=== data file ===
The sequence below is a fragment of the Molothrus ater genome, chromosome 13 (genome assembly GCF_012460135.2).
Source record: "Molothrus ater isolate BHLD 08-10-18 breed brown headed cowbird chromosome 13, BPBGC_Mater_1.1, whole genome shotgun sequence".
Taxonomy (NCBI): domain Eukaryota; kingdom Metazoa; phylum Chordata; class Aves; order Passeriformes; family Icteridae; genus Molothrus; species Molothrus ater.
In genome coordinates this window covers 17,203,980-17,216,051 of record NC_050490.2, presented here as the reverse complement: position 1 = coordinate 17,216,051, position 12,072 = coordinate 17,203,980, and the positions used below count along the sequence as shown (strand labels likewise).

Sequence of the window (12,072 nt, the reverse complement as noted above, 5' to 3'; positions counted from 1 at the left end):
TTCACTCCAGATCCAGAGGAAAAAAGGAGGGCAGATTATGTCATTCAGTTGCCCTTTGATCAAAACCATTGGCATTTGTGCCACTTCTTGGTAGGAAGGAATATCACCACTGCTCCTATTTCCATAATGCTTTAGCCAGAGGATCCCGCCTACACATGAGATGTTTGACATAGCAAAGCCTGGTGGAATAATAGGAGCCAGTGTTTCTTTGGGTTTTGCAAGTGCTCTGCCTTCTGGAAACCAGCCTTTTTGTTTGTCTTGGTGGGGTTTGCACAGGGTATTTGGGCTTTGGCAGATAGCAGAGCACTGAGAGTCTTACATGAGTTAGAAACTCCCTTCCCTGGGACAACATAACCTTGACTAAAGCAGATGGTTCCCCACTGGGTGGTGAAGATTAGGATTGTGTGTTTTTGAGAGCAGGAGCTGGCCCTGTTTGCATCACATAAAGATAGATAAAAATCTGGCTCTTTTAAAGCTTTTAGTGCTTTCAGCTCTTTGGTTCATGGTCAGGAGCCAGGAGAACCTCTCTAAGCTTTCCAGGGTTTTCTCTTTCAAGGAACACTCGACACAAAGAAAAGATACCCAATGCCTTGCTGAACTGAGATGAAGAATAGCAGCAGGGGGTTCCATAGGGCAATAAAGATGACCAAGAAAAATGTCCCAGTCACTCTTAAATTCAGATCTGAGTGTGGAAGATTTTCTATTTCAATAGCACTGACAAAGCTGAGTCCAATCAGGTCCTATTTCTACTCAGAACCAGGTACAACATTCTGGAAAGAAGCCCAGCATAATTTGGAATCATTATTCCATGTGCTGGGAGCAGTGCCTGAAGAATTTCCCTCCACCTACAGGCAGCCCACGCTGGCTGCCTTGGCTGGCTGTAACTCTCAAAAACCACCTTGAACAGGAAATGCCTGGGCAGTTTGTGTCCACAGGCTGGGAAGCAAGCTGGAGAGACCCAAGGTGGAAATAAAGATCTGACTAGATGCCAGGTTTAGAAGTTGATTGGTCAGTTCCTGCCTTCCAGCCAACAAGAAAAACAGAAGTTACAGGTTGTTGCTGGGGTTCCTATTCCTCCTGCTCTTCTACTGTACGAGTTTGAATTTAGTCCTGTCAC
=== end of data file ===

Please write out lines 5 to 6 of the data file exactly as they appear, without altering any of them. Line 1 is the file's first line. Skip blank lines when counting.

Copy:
Sequence of the window (12,072 nt, the reverse complement as noted above, 5' to 3'; positions counted from 1 at the left end):
TTCACTCCAGATCCAGAGGAAAAAAGGAGGGCAGATTATGTCATTCAGTTGCCCTTTGATCAAAACCATTGGCATTTGTGCCACTTCTTGGTAGGAAGGAATATCACCACTGCTCCTATTTCCATAATGCTTTAGCCAGAGGATCCCGCCTACACATGAGATGTTTGACATAGCAAAGCCTGGTGGAATAATAGGAGCCAGTGTTTCTTTGGGTTTTGCAAGTGCTCTGCCTTCTGGAAACCAGCCTTTTTGTTTGTCTTGGTGGGGTTTGCACAGGGTATTTGGGCTTTGGCAGATAGCAGAGCACTGAGAGTCTTACATGAGTTAGAAACTCCCTTCCCTGGGACAACATAACCTTGACTAAAGCAGATGGTTCCCCACTGGGTGGTGAAGATTAGGATTGTGTGTTTTTGAGAGCAGGAGCTGGCCCTGTTTGCATCACATAAAGATAGATAAAAATCTGGCTCTTTTAAAGCTTTTAGTGCTTTCAGCTCTTTGGTTCATGGTCAGGAGCCAGGAGAACCTCTCTAAGCTTTCCAGGGTTTTCTCTTTCAAGGAACACTCGACACAAAGAAAAGATACCCAATGCCTTGCTGAACTGAGATGAAGAATAGCAGCAGGGGGTTCCATAGGGCAATAAAGATGACCAAGAAAAATGTCCCAGTCACTCTTAAATTCAGATCTGAGTGTGGAAGATTTTCTATTTCAATAGCACTGACAAAGCTGAGTCCAATCAGGTCCTATTTCTACTCAGAACCAGGTACAACATTCTGGAAAGAAGCCCAGCATAATTTGGAATCATTATTCCATGTGCTGGGAGCAGTGCCTGAAGAATTTCCCTCCACCTACAGGCAGCCCACGCTGGCTGCCTTGGCTGGCTGTAACTCTCAAAAACCACCTTGAACAGGAAATGCCTGGGCAGTTTGTGTCCACAGGCTGGGAAGCAAGCTGGAGAGACCCAAGGTGGAAATAAAGATCTGACTAGATGCCAGGTTTAGAAGTTGATTGGTCAGTTCCTGCCTTCCAGCCAACAAGAAAAACAGAAGTTACAGGTTGTTGCTGGGGTTCCTATTCCTCCTGCTCTTCTACTGTACGAGTTTGAATTTAGTCCTGTCAC